Simple proof that GUID is not unique [closed]

Kai, I have provided a program that will do what you want using threads. It is licensed under the following terms: you must pay me $0.0001 per hour per CPU core you run it on. Fees are payable at the end of each calendar month. Please contact me for my paypal account details at your earliest convenience.

using System;
using System.Collections.Generic;
using System.Linq;

namespace GuidCollisionDetector
    class Program
        static void Main(string[] args)
            //var reserveSomeRam = new byte[1024 * 1024 * 100];     // This indeed has no effect.

            Console.WriteLine("{0:u} - Building a bigHeapOGuids.", DateTime.Now);
            // Fill up memory with guids.
            var bigHeapOGuids = new HashSet<Guid>();
                } while (true);
            catch (OutOfMemoryException)
                // Release the ram we allocated up front.
                // Actually, these are pointless too.
            Console.WriteLine("{0:u} - Built bigHeapOGuids, contains {1} of them.", DateTime.Now, bigHeapOGuids.LongCount());

            // Spool up some threads to keep checking if there's a match.
            // Keep running until the heat death of the universe.
            for (long k = 0; k < Int64.MaxValue; k++)
                for (long j = 0; j < Int64.MaxValue; j++)
                    Console.WriteLine("{0:u} - Looking for collisions with {1} thread(s)....", DateTime.Now, Environment.ProcessorCount);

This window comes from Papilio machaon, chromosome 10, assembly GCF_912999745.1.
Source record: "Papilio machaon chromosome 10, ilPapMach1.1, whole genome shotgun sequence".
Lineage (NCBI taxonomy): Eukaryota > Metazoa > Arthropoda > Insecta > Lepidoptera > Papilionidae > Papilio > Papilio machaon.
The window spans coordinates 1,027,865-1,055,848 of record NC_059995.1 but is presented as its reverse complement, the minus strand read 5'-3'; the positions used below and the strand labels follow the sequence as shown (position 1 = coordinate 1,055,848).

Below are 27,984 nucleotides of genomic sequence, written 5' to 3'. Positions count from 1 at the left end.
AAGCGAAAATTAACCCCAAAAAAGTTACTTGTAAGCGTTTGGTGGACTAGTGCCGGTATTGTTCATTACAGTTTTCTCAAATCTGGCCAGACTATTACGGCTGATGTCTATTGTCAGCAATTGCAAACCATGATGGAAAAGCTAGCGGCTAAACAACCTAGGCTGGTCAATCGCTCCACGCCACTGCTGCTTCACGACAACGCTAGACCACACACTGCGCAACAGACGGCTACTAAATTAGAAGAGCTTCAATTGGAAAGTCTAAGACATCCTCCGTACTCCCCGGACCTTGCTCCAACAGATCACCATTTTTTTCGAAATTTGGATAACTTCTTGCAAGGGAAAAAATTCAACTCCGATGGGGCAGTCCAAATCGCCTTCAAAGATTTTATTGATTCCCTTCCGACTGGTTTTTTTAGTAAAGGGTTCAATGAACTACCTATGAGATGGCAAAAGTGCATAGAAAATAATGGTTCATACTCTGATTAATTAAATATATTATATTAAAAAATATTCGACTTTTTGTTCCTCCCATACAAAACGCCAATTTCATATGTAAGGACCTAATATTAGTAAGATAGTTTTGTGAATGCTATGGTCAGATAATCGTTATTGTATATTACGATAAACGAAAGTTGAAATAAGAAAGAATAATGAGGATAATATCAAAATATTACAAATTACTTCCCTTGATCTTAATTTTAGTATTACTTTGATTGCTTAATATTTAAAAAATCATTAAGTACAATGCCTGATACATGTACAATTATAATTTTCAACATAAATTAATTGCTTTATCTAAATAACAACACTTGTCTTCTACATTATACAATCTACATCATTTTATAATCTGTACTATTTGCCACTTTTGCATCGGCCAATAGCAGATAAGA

System.Threading.Tasks.Parallel.For(0, Int32.MaxValue, (i) =>
                        if (bigHeapOGuids.Contains(Guid.NewGuid()))
                            throw new ApplicationException("Guids collided! Oh my gosh!");
                    Console.WriteLine("{0:u} - That was another {1} attempts without a collision.", DateTime.Now, ((long)Int32.MaxValue) * Environment.ProcessorCount);
            Console.WriteLine("Umm... why hasn't the universe ended yet?");

PS: I wanted to try out the Parallel extensions library. That was easy.

And using OutOfMemoryException as control flow just feels wrong.


Well, it seems this still attracts votes. So I’ve fixed the GC.KeepAlive() issue. And changed it to run with C# 4.

And to clarify my support terms: support is only available on the 28/Feb/2010. Please use a time machine to make support requests on that day only.

As always, the GC does a better job than I do at managing memory; any previous attempts at doing it myself were doomed to failure.

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